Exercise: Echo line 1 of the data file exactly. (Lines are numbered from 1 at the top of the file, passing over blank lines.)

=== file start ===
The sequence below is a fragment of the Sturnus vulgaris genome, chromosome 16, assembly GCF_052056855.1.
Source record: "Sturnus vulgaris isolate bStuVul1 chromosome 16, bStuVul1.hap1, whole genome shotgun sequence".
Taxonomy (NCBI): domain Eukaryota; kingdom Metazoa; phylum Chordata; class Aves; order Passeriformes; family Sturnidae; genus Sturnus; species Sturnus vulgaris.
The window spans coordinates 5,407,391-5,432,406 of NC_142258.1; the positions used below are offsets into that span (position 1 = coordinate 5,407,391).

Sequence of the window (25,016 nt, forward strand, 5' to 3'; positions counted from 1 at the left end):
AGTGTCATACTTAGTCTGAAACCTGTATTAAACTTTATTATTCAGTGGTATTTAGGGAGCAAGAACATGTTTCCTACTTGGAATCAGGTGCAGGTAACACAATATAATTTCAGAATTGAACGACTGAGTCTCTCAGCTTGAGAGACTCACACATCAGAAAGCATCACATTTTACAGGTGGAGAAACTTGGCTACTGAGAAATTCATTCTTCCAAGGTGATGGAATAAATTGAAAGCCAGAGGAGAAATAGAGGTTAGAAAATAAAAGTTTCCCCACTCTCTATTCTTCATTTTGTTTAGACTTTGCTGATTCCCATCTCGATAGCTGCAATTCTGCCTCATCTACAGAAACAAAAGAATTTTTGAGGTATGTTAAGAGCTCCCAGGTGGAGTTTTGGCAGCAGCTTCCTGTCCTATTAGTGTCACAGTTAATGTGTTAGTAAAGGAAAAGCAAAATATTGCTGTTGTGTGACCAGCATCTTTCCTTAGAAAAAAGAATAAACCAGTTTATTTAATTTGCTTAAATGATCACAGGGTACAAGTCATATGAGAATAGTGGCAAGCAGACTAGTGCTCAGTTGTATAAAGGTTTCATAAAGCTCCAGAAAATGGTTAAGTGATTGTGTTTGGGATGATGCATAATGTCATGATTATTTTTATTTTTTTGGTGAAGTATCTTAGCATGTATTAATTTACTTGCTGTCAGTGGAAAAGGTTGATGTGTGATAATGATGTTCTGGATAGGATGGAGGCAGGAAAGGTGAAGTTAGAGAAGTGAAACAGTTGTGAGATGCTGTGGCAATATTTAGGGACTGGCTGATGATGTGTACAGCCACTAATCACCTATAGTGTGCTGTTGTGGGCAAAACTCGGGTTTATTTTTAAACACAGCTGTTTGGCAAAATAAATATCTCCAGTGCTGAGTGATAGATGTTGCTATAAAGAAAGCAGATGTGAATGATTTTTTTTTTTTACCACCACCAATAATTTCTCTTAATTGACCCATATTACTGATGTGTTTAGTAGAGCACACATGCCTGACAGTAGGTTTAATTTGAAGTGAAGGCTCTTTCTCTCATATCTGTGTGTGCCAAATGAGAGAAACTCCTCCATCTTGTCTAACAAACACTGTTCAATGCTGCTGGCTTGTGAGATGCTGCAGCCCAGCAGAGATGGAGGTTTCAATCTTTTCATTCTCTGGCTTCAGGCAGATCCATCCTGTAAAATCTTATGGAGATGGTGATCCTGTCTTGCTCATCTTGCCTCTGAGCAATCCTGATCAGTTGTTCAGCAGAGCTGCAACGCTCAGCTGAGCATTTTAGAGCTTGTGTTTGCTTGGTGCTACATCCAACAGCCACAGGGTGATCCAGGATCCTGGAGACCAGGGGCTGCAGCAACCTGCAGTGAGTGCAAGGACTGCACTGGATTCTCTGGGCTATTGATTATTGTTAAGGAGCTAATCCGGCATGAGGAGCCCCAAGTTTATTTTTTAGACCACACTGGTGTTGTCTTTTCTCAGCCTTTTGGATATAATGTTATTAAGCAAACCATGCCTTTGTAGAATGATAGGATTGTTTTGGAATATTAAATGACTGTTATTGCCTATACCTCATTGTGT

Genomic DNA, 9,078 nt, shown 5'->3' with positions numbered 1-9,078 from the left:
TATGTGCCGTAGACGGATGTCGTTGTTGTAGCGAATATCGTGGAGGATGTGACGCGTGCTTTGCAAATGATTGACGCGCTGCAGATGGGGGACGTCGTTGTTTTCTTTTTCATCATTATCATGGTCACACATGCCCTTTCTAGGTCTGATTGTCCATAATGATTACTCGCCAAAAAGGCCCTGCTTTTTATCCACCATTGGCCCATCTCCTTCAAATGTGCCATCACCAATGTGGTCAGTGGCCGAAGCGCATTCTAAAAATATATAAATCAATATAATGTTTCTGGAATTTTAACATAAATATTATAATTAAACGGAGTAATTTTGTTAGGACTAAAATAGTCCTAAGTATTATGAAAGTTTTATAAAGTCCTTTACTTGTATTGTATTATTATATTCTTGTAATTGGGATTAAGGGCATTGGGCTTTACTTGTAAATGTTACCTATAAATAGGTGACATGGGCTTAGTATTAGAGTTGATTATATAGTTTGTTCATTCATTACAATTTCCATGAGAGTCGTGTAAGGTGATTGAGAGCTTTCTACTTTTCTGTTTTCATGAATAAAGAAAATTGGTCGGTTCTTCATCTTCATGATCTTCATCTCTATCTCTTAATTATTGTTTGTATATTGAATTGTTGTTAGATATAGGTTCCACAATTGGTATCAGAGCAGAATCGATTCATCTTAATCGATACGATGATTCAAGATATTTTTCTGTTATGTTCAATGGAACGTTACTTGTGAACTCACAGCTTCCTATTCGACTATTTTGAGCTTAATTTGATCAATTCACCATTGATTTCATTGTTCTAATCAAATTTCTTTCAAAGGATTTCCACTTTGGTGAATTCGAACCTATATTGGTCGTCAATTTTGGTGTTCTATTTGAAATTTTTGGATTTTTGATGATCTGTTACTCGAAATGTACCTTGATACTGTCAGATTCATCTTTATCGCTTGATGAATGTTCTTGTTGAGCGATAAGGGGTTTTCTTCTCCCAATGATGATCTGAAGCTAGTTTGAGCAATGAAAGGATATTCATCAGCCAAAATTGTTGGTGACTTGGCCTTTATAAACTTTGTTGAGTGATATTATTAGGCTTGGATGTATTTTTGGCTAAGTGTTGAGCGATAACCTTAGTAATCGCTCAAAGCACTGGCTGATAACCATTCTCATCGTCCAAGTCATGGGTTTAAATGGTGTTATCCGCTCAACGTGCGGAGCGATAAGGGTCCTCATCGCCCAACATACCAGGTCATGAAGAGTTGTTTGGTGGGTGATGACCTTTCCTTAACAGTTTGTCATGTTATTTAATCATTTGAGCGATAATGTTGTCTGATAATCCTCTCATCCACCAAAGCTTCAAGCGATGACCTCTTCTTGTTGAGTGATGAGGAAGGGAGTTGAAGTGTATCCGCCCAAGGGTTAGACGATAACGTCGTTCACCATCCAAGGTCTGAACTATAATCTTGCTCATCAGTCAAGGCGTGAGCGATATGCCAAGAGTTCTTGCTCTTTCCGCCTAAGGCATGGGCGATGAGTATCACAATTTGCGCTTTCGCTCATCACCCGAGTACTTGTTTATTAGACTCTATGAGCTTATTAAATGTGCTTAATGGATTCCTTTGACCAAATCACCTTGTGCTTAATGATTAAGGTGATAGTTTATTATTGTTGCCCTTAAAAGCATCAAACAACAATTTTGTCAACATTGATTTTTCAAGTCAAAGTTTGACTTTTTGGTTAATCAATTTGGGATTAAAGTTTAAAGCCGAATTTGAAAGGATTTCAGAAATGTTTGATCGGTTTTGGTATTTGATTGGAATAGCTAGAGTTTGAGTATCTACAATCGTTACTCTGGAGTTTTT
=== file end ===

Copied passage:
The sequence below is a fragment of the Sturnus vulgaris genome, chromosome 16, assembly GCF_052056855.1.